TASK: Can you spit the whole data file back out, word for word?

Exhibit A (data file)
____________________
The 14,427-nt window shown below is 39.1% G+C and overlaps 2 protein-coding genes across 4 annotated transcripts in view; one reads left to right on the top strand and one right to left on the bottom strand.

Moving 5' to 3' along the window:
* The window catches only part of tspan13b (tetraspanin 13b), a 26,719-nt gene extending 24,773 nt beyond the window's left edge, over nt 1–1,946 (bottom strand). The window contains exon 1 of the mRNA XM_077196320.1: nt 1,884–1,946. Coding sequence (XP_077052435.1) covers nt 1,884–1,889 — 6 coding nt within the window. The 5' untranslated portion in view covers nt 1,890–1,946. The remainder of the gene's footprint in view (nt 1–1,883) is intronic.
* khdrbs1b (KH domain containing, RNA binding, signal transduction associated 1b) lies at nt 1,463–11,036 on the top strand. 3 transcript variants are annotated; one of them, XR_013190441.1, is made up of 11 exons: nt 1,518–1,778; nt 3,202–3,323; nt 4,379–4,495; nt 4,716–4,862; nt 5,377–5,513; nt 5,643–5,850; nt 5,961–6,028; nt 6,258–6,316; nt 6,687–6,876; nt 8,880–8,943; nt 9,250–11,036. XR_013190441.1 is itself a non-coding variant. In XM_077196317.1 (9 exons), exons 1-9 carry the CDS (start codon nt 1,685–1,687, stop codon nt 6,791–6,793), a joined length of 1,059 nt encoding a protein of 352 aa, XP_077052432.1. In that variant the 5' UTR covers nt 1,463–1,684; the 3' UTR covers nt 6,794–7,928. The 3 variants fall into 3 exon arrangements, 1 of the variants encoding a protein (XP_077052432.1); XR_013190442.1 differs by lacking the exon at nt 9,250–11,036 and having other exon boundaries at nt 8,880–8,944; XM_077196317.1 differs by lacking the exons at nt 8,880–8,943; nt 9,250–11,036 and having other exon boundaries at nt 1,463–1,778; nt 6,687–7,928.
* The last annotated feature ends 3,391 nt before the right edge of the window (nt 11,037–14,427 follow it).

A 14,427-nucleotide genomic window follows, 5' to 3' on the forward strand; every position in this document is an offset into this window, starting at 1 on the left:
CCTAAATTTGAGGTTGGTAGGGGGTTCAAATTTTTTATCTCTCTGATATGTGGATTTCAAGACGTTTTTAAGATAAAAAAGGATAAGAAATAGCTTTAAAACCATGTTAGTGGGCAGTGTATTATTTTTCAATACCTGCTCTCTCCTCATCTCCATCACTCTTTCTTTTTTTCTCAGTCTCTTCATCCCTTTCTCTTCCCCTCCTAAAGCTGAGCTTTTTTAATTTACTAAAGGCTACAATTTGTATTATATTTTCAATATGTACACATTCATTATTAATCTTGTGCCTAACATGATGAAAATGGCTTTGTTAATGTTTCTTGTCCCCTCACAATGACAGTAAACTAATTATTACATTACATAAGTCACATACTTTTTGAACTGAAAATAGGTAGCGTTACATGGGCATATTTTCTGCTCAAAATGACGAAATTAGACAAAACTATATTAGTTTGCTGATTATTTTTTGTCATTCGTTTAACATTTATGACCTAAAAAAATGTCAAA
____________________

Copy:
The 14,427-nt window shown below is 39.1% G+C and overlaps 2 protein-coding genes across 4 annotated transcripts in view; one reads left to right on the top strand and one right to left on the bottom strand.

Moving 5' to 3' along the window:
* The window catches only part of tspan13b (tetraspanin 13b), a 26,719-nt gene extending 24,773 nt beyond the window's left edge, over nt 1–1,946 (bottom strand). The window contains exon 1 of the mRNA XM_077196320.1: nt 1,884–1,946. Coding sequence (XP_077052435.1) covers nt 1,884–1,889 — 6 coding nt within the window. The 5' untranslated portion in view covers nt 1,890–1,946. The remainder of the gene's footprint in view (nt 1–1,883) is intronic.
* khdrbs1b (KH domain containing, RNA binding, signal transduction associated 1b) lies at nt 1,463–11,036 on the top strand. 3 transcript variants are annotated; one of them, XR_013190441.1, is made up of 11 exons: nt 1,518–1,778; nt 3,202–3,323; nt 4,379–4,495; nt 4,716–4,862; nt 5,377–5,513; nt 5,643–5,850; nt 5,961–6,028; nt 6,258–6,316; nt 6,687–6,876; nt 8,880–8,943; nt 9,250–11,036. XR_013190441.1 is itself a non-coding variant. In XM_077196317.1 (9 exons), exons 1-9 carry the CDS (start codon nt 1,685–1,687, stop codon nt 6,791–6,793), a joined length of 1,059 nt encoding a protein of 352 aa, XP_077052432.1. In that variant the 5' UTR covers nt 1,463–1,684; the 3' UTR covers nt 6,794–7,928. The 3 variants fall into 3 exon arrangements, 1 of the variants encoding a protein (XP_077052432.1); XR_013190442.1 differs by lacking the exon at nt 9,250–11,036 and having other exon boundaries at nt 8,880–8,944; XM_077196317.1 differs by lacking the exons at nt 8,880–8,943; nt 9,250–11,036 and having other exon boundaries at nt 1,463–1,778; nt 6,687–7,928.
* The last annotated feature ends 3,391 nt before the right edge of the window (nt 11,037–14,427 follow it).

A 14,427-nucleotide genomic window follows, 5' to 3' on the forward strand; every position in this document is an offset into this window, starting at 1 on the left:
CCTAAATTTGAGGTTGGTAGGGGGTTCAAATTTTTTATCTCTCTGATATGTGGATTTCAAGACGTTTTTAAGATAAAAAAGGATAAGAAATAGCTTTAAAACCATGTTAGTGGGCAGTGTATTATTTTTCAATACCTGCTCTCTCCTCATCTCCATCACTCTTTCTTTTTTTCTCAGTCTCTTCATCCCTTTCTCTTCCCCTCCTAAAGCTGAGCTTTTTTAATTTACTAAAGGCTACAATTTGTATTATATTTTCAATATGTACACATTCATTATTAATCTTGTGCCTAACATGATGAAAATGGCTTTGTTAATGTTTCTTGTCCCCTCACAATGACAGTAAACTAATTATTACATTACATAAGTCACATACTTTTTGAACTGAAAATAGGTAGCGTTACATGGGCATATTTTCTGCTCAAAATGACGAAATTAGACAAAACTATATTAGTTTGCTGATTATTTTTTGTCATTCGTTTAACATTTATGACCTAAAAAAATGTCAAA